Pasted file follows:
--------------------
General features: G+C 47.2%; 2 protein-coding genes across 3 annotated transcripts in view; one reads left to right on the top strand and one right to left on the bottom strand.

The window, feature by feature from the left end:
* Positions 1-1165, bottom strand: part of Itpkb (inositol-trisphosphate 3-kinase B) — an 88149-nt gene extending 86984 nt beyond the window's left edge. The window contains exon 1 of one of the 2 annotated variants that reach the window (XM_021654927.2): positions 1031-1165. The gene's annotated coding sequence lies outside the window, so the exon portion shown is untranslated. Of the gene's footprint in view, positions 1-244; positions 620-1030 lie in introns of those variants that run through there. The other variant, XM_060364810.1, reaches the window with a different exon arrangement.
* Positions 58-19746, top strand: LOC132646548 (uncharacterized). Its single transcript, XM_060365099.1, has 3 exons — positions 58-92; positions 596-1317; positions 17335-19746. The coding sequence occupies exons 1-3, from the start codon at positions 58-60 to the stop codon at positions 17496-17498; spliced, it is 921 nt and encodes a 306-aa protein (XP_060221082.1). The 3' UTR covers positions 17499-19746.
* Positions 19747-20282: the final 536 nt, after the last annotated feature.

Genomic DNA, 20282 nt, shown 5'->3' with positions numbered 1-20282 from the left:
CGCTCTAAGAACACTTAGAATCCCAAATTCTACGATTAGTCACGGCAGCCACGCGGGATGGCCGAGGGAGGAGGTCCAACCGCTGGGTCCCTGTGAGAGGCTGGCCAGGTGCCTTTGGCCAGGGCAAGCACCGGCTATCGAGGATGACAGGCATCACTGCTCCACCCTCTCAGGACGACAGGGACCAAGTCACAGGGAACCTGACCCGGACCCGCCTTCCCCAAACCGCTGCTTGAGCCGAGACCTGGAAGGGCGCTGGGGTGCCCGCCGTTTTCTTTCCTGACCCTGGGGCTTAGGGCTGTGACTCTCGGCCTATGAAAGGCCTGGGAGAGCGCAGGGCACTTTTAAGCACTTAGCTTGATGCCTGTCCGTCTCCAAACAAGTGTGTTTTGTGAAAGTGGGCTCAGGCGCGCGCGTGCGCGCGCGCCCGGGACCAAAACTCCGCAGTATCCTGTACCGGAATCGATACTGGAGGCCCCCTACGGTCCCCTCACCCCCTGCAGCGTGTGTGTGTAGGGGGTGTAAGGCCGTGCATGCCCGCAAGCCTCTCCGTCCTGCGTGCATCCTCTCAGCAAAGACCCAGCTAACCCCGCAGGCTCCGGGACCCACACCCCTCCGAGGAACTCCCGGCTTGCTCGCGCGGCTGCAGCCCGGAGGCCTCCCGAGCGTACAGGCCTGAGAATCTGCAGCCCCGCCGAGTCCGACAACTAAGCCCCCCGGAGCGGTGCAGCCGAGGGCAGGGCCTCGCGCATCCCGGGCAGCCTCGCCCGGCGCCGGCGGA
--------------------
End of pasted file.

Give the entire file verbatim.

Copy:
General features: G+C 47.2%; 2 protein-coding genes across 3 annotated transcripts in view; one reads left to right on the top strand and one right to left on the bottom strand.

The window, feature by feature from the left end:
* Positions 1-1165, bottom strand: part of Itpkb (inositol-trisphosphate 3-kinase B) — an 88149-nt gene extending 86984 nt beyond the window's left edge. The window contains exon 1 of one of the 2 annotated variants that reach the window (XM_021654927.2): positions 1031-1165. The gene's annotated coding sequence lies outside the window, so the exon portion shown is untranslated. Of the gene's footprint in view, positions 1-244; positions 620-1030 lie in introns of those variants that run through there. The other variant, XM_060364810.1, reaches the window with a different exon arrangement.
* Positions 58-19746, top strand: LOC132646548 (uncharacterized). Its single transcript, XM_060365099.1, has 3 exons — positions 58-92; positions 596-1317; positions 17335-19746. The coding sequence occupies exons 1-3, from the start codon at positions 58-60 to the stop codon at positions 17496-17498; spliced, it is 921 nt and encodes a 306-aa protein (XP_060221082.1). The 3' UTR covers positions 17499-19746.
* Positions 19747-20282: the final 536 nt, after the last annotated feature.

Genomic DNA, 20282 nt, shown 5'->3' with positions numbered 1-20282 from the left:
CGCTCTAAGAACACTTAGAATCCCAAATTCTACGATTAGTCACGGCAGCCACGCGGGATGGCCGAGGGAGGAGGTCCAACCGCTGGGTCCCTGTGAGAGGCTGGCCAGGTGCCTTTGGCCAGGGCAAGCACCGGCTATCGAGGATGACAGGCATCACTGCTCCACCCTCTCAGGACGACAGGGACCAAGTCACAGGGAACCTGACCCGGACCCGCCTTCCCCAAACCGCTGCTTGAGCCGAGACCTGGAAGGGCGCTGGGGTGCCCGCCGTTTTCTTTCCTGACCCTGGGGCTTAGGGCTGTGACTCTCGGCCTATGAAAGGCCTGGGAGAGCGCAGGGCACTTTTAAGCACTTAGCTTGATGCCTGTCCGTCTCCAAACAAGTGTGTTTTGTGAAAGTGGGCTCAGGCGCGCGCGTGCGCGCGCGCCCGGGACCAAAACTCCGCAGTATCCTGTACCGGAATCGATACTGGAGGCCCCCTACGGTCCCCTCACCCCCTGCAGCGTGTGTGTGTAGGGGGTGTAAGGCCGTGCATGCCCGCAAGCCTCTCCGTCCTGCGTGCATCCTCTCAGCAAAGACCCAGCTAACCCCGCAGGCTCCGGGACCCACACCCCTCCGAGGAACTCCCGGCTTGCTCGCGCGGCTGCAGCCCGGAGGCCTCCCGAGCGTACAGGCCTGAGAATCTGCAGCCCCGCCGAGTCCGACAACTAAGCCCCCCGGAGCGGTGCAGCCGAGGGCAGGGCCTCGCGCATCCCGGGCAGCCTCGCCCGGCGCCGGCGGA